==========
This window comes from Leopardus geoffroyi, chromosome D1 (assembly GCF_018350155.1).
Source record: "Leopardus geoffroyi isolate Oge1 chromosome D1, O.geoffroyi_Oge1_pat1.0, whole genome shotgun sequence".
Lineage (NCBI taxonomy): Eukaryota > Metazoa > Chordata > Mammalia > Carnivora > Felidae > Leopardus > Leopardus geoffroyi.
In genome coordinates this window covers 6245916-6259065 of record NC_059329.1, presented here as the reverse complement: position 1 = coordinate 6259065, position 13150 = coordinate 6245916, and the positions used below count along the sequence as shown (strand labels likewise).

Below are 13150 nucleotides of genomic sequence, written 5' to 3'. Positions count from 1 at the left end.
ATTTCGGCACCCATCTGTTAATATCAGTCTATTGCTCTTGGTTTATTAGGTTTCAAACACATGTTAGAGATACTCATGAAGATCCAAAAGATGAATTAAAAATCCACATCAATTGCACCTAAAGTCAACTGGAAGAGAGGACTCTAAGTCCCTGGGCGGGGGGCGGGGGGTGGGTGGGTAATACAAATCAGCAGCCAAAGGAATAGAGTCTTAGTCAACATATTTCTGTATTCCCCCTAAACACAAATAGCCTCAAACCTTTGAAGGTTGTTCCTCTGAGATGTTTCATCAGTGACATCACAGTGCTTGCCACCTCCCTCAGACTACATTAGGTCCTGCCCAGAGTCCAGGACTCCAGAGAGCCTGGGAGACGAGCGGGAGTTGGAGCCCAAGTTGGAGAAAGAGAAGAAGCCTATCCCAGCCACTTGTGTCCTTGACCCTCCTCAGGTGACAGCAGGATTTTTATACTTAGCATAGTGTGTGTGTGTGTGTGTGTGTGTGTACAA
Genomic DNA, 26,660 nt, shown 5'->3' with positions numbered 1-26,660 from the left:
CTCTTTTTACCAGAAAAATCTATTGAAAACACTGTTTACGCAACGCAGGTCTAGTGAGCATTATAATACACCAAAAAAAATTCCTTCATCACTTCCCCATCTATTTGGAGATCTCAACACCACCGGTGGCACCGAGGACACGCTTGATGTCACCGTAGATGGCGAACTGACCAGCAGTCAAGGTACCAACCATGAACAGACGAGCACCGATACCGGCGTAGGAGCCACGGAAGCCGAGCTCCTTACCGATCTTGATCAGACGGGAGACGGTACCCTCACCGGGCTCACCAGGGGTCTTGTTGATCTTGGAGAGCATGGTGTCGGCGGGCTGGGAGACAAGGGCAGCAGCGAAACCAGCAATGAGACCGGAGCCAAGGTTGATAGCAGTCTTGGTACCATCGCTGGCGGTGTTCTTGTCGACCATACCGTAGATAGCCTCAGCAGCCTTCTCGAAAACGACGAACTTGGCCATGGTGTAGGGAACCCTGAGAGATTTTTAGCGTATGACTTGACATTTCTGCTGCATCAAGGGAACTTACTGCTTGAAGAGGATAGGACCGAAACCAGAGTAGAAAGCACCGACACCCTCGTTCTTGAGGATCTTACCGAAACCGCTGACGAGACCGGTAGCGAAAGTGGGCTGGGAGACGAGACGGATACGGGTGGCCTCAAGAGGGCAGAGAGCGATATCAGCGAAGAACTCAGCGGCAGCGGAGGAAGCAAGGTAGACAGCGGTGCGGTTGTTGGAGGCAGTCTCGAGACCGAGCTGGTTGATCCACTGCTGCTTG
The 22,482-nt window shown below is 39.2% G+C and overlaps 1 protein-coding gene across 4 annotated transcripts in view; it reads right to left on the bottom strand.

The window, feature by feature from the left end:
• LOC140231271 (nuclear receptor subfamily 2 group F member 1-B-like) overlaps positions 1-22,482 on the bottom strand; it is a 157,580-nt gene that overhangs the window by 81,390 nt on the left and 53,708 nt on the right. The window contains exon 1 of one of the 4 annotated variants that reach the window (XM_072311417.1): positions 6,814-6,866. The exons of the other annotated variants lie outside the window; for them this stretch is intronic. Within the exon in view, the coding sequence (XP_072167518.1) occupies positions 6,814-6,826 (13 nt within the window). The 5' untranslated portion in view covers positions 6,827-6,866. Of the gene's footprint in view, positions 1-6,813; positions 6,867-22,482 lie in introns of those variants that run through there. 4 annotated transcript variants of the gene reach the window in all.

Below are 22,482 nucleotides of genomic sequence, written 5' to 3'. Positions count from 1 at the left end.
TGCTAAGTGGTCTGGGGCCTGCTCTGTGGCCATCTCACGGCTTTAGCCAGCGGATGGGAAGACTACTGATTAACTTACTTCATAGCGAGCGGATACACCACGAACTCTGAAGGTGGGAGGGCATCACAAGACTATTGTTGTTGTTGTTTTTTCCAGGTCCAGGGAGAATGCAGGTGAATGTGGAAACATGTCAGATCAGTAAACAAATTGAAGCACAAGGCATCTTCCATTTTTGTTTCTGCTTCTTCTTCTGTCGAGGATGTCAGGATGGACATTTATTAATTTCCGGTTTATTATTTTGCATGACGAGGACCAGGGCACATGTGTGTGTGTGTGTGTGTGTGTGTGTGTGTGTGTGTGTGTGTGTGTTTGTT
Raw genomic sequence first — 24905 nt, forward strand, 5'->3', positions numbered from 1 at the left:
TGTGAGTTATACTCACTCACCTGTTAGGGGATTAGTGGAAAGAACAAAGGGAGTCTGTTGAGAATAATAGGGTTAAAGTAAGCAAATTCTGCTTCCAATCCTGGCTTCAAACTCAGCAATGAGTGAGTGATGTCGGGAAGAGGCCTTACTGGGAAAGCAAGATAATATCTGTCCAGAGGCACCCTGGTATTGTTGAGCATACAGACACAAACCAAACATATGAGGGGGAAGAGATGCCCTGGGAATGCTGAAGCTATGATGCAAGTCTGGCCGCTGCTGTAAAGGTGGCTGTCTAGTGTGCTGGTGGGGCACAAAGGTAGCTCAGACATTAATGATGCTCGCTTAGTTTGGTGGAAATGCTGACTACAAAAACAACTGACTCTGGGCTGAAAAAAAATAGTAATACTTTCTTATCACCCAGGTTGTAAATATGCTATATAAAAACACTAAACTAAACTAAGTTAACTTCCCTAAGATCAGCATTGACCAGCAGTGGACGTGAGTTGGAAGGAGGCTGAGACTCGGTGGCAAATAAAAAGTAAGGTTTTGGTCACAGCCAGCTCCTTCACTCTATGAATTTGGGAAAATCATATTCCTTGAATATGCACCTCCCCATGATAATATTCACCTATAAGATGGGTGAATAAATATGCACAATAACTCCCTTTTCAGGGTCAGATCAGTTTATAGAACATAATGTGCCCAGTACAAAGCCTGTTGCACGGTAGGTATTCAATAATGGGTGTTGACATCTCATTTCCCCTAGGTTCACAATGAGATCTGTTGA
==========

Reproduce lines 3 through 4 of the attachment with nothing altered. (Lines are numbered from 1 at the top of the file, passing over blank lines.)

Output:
Lineage (NCBI taxonomy): Eukaryota > Metazoa > Chordata > Mammalia > Carnivora > Felidae > Leopardus > Leopardus geoffroyi.
In genome coordinates this window covers 6245916-6259065 of record NC_059329.1, presented here as the reverse complement: position 1 = coordinate 6259065, position 13150 = coordinate 6245916, and the positions used below count along the sequence as shown (strand labels likewise).